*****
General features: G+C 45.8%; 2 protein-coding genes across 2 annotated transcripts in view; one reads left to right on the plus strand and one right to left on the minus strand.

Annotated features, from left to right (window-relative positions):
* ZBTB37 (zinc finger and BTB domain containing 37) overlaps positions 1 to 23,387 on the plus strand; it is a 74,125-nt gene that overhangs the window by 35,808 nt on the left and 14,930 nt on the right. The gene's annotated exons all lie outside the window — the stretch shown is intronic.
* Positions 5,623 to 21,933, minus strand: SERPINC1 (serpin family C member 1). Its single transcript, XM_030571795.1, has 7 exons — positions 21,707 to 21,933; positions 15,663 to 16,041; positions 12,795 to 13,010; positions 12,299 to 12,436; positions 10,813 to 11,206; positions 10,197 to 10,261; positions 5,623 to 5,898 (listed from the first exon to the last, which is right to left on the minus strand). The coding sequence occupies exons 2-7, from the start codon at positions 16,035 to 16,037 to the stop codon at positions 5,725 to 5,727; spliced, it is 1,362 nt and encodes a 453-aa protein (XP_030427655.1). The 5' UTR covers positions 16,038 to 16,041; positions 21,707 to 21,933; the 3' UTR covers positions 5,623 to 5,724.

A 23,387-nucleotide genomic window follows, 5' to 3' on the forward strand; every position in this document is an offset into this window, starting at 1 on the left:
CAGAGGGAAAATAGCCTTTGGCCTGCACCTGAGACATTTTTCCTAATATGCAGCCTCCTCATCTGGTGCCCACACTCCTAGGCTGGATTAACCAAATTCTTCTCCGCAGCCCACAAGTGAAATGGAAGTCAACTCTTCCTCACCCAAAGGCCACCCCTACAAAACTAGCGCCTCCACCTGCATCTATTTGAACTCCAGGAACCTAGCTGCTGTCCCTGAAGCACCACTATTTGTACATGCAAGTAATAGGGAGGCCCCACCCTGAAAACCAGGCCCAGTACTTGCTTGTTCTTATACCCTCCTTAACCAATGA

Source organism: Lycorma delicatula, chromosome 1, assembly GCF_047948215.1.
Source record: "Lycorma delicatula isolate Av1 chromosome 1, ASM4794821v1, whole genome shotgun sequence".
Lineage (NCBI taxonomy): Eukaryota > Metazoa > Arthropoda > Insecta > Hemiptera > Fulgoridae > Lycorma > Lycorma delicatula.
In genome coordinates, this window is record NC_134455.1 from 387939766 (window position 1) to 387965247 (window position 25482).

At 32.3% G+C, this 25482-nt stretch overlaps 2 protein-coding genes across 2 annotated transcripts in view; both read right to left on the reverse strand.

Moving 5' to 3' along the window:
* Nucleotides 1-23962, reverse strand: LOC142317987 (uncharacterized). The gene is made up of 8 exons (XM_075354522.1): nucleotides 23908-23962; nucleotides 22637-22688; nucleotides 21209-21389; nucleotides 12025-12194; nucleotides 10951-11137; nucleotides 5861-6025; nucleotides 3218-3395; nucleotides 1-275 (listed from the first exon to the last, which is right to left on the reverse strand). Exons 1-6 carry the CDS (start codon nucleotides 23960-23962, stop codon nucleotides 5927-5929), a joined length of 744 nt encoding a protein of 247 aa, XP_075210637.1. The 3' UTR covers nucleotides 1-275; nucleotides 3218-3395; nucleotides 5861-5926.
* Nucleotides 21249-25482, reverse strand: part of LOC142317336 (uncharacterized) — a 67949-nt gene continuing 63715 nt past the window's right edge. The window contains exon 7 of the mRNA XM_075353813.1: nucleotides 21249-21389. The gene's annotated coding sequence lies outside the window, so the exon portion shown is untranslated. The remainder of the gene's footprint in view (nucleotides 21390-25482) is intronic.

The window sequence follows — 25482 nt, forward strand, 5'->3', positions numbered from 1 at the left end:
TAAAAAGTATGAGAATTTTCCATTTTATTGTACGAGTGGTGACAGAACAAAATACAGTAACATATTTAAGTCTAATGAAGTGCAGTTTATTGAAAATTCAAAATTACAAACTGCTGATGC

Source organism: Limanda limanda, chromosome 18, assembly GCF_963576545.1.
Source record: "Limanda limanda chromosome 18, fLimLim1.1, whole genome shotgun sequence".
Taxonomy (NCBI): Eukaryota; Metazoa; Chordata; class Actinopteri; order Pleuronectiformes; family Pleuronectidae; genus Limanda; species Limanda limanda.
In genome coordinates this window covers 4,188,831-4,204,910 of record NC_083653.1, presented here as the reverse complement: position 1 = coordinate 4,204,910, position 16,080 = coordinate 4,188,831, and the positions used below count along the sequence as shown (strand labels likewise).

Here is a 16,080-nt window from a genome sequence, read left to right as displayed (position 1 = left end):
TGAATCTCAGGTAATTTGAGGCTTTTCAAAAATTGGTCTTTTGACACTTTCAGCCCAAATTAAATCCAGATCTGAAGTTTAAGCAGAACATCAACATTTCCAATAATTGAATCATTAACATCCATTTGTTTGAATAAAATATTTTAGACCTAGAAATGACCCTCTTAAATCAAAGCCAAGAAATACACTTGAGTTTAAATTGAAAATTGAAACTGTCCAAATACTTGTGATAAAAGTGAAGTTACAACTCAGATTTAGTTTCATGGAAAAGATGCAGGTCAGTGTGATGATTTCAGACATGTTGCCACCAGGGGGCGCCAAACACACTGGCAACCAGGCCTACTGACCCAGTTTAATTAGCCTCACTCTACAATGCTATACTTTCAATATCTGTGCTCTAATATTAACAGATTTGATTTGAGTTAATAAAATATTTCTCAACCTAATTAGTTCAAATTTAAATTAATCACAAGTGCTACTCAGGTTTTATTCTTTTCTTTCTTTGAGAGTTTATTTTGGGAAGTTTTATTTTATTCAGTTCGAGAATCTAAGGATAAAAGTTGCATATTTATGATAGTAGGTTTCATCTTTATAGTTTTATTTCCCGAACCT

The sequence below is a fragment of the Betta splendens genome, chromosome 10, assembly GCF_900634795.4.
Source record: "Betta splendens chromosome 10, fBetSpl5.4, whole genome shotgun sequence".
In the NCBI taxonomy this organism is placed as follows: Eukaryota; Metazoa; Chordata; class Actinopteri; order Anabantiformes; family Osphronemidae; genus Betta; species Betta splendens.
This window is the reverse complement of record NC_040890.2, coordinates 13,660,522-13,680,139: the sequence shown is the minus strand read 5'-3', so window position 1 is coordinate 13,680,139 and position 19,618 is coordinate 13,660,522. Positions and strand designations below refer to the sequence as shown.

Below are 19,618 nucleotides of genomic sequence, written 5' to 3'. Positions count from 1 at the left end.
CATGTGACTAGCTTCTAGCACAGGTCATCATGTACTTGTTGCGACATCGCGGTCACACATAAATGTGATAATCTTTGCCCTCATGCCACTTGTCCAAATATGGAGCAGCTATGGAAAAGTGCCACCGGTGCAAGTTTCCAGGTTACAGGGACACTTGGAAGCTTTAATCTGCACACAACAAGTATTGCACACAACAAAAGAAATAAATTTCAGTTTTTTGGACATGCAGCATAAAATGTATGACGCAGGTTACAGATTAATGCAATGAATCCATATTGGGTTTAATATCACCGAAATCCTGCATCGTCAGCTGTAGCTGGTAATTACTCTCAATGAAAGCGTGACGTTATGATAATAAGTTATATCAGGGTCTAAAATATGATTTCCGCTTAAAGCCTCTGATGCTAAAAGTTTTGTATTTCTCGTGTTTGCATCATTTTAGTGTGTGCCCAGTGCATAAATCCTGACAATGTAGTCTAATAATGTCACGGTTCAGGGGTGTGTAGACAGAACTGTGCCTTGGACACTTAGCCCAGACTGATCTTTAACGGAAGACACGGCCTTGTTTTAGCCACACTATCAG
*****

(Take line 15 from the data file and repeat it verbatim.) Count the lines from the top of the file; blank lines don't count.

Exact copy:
The window sequence follows — 25482 nt, forward strand, 5'->3', positions numbered from 1 at the left end: